This is a nice change of pace - for once, I get to write about a Flash exploit that is not related to Adobe screwing something up. Instead, this Flash vulnerability doesn't even have anything to do with Adobe's product, but instead a version of SMS called Flash SMS.
For those who are unaware, Flash SMS, or Class 0 SMS, is a standard that allows for displaying a message directly on a device's screen without being stored in the device's permanent memory. The message is then dismissible or savable. What the original intent for this type of messaging might have been is unclear, but its current usage is far from.
As it turns out, on the Nexus series of devices, a fairly small collection of these messages, 30 or so, can cause the phone to act erratically. This behavior is probably caused by the way the OS handles displaying them: semi-transparent black background with the text in the middle. When many of these semi-transparent boxes stack up, the phone could get overwhelmed in calculating display depth.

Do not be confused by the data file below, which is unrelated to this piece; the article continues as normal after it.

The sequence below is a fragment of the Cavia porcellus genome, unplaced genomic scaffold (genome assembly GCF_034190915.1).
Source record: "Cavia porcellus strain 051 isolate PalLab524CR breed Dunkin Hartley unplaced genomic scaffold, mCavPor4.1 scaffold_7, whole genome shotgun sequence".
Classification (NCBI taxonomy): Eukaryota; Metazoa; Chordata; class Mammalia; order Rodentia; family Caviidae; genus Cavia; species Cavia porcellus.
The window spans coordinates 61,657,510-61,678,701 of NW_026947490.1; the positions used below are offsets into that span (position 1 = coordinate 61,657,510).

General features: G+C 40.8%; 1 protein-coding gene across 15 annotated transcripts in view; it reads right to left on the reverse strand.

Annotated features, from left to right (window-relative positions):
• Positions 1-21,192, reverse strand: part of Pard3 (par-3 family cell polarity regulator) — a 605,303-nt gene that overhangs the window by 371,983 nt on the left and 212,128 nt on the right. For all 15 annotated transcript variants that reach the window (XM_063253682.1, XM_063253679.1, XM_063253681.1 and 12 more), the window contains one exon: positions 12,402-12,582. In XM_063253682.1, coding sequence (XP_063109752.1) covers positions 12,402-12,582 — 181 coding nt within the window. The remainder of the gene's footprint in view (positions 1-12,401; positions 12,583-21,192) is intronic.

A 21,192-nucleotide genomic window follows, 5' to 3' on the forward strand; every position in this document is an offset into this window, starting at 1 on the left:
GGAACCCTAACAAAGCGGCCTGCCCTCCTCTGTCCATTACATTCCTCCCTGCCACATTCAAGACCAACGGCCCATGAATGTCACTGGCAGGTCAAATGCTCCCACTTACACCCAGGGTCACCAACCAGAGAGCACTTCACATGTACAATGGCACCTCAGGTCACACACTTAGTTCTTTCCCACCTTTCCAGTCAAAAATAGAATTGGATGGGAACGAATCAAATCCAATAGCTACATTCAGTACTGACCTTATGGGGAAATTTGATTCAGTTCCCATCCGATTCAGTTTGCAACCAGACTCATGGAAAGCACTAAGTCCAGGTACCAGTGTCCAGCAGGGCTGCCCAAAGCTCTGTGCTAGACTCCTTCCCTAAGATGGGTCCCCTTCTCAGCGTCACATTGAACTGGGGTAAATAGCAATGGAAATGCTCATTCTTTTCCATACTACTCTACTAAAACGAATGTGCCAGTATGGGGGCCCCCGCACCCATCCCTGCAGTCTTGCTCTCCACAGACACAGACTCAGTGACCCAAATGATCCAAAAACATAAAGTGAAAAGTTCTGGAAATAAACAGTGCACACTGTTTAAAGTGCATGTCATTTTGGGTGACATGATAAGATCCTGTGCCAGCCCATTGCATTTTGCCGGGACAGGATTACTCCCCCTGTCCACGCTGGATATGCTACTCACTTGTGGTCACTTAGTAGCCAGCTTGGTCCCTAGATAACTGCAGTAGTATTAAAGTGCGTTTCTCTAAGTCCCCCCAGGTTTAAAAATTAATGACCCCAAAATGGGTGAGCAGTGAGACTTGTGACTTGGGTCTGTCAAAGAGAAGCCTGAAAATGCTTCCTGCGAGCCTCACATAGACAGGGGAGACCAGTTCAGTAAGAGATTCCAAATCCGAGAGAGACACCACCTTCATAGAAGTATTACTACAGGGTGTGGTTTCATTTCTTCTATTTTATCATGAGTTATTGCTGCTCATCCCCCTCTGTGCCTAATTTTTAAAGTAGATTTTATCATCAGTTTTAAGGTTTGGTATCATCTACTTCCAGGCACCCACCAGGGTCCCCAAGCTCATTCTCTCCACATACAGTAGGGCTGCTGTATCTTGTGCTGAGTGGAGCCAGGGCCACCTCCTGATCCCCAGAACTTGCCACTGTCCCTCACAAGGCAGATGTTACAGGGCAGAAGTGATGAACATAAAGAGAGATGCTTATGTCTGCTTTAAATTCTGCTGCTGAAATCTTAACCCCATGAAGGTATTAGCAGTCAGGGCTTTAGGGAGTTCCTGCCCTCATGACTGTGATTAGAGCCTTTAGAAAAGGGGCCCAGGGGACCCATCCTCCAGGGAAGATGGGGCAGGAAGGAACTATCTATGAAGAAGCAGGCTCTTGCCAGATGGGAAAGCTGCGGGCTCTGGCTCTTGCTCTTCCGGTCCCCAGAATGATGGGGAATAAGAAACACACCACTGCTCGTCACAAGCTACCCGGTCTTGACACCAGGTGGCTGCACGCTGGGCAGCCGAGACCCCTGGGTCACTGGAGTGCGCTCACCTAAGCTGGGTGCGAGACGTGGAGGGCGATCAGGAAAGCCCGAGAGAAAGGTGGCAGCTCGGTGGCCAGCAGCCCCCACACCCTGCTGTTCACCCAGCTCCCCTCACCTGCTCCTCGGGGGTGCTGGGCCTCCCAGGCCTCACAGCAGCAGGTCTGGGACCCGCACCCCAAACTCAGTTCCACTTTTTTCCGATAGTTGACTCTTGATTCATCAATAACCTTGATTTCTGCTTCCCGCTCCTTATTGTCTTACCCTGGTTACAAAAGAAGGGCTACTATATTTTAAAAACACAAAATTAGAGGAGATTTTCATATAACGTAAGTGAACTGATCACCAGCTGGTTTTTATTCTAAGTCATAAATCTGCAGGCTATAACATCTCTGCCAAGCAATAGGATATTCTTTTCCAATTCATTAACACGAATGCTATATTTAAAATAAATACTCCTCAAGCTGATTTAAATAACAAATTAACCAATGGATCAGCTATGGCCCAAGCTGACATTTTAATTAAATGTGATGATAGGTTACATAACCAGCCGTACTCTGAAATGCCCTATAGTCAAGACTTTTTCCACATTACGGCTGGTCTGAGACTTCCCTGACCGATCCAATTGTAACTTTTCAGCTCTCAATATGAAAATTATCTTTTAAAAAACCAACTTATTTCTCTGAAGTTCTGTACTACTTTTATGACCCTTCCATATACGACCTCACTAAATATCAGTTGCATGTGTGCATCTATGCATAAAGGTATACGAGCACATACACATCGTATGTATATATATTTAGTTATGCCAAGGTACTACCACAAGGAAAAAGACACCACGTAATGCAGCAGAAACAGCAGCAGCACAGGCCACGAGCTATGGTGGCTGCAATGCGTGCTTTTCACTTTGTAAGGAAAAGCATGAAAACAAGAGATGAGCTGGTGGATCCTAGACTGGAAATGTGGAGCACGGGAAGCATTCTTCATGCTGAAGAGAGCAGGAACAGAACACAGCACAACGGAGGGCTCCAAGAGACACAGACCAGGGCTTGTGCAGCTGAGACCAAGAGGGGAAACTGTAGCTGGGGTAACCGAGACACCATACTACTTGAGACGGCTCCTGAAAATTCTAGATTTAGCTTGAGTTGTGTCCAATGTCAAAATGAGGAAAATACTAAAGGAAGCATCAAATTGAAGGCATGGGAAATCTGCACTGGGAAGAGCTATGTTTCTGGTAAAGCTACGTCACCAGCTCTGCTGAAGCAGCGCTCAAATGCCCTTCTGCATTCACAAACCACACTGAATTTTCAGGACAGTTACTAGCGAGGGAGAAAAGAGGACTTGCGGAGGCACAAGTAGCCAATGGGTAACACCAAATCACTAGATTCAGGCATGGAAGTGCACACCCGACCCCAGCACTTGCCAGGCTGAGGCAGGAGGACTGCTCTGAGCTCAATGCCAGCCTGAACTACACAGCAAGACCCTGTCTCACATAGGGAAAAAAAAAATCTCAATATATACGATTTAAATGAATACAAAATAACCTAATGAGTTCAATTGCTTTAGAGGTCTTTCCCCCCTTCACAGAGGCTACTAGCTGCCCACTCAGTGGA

So, what do these devices do when they panic? In general, they reboot without warning. If the phone has a SIM card lock, then these phones will sit idle, waiting for user input on a screen that they do not know is waiting for them. This, of course, prevents the phone from receiving phone calls, texts or emails while waiting for the input, making the device fairly useless.
If you are completely unlucky, though, you might experience a different issue. On some occasions, instead of rebooting, the phone will just disconnect from the network. Of course this has the same effect as the previous, not receiving phone calls, texts or emails, but with the added bonus of not requiring a SIM lock.
This exploit exists on all versions of Android 4.x residing on Galaxy Nexus, Nexus 4 and Nexus 5 devices. Hopefully Google will figure out how to fix this as it could pose a fairly big issue considering it only requires a few special texts to sink the device. Not what I would want advertised as part of the "pure Google experience."
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